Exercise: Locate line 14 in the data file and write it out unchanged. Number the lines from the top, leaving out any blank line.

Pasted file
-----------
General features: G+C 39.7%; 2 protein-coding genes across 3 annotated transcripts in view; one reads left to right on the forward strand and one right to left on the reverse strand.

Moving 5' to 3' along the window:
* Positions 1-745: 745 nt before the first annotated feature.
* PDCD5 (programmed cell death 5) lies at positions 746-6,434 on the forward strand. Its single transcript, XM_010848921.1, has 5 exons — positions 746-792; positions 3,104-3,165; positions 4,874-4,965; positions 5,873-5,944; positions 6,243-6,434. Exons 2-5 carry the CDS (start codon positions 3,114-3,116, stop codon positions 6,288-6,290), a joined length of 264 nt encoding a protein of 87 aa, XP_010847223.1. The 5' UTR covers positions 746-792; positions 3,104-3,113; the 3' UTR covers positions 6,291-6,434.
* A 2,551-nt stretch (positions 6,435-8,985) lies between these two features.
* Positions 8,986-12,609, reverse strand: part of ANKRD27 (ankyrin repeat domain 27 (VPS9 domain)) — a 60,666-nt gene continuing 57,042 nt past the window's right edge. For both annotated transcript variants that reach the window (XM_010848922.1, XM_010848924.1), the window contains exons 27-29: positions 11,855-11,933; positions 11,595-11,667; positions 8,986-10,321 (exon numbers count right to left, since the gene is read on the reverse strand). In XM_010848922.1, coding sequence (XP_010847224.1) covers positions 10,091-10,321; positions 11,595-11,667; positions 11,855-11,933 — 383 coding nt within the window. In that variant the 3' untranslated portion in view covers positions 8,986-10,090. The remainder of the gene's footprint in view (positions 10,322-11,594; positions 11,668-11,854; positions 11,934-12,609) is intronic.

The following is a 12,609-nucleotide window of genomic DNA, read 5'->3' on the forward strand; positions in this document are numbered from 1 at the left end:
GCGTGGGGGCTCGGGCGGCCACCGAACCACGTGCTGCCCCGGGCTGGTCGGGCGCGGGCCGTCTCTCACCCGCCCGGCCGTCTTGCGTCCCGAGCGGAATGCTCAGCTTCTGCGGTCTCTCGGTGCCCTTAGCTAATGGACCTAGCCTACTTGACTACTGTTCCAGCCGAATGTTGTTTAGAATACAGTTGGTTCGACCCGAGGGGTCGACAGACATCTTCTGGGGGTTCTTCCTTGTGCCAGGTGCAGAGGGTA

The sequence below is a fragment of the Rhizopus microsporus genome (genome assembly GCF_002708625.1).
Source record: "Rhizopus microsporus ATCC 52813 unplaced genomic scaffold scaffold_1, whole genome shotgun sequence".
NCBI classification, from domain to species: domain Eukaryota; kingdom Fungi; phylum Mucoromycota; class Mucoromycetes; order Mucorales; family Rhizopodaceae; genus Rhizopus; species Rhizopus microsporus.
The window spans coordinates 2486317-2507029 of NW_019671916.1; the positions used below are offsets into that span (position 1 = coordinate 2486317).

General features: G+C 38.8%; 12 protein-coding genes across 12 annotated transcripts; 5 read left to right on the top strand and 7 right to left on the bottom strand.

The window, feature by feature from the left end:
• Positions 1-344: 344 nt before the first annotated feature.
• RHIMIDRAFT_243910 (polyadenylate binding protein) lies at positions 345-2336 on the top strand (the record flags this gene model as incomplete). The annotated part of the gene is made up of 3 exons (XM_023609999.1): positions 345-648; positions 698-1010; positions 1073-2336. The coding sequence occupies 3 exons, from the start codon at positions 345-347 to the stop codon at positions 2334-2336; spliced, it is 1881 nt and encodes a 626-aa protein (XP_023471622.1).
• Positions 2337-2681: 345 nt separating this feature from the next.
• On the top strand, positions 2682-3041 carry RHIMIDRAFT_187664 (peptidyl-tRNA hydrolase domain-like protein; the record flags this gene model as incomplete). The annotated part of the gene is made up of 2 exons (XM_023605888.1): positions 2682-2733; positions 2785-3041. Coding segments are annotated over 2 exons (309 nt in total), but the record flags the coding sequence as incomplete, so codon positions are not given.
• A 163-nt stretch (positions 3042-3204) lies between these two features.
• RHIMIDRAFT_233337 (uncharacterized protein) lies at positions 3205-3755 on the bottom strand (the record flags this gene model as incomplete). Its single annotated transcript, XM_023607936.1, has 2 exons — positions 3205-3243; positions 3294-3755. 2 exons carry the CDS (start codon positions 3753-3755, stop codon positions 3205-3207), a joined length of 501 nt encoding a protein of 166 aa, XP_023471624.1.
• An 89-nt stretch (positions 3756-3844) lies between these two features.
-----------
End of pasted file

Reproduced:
The window, feature by feature from the left end: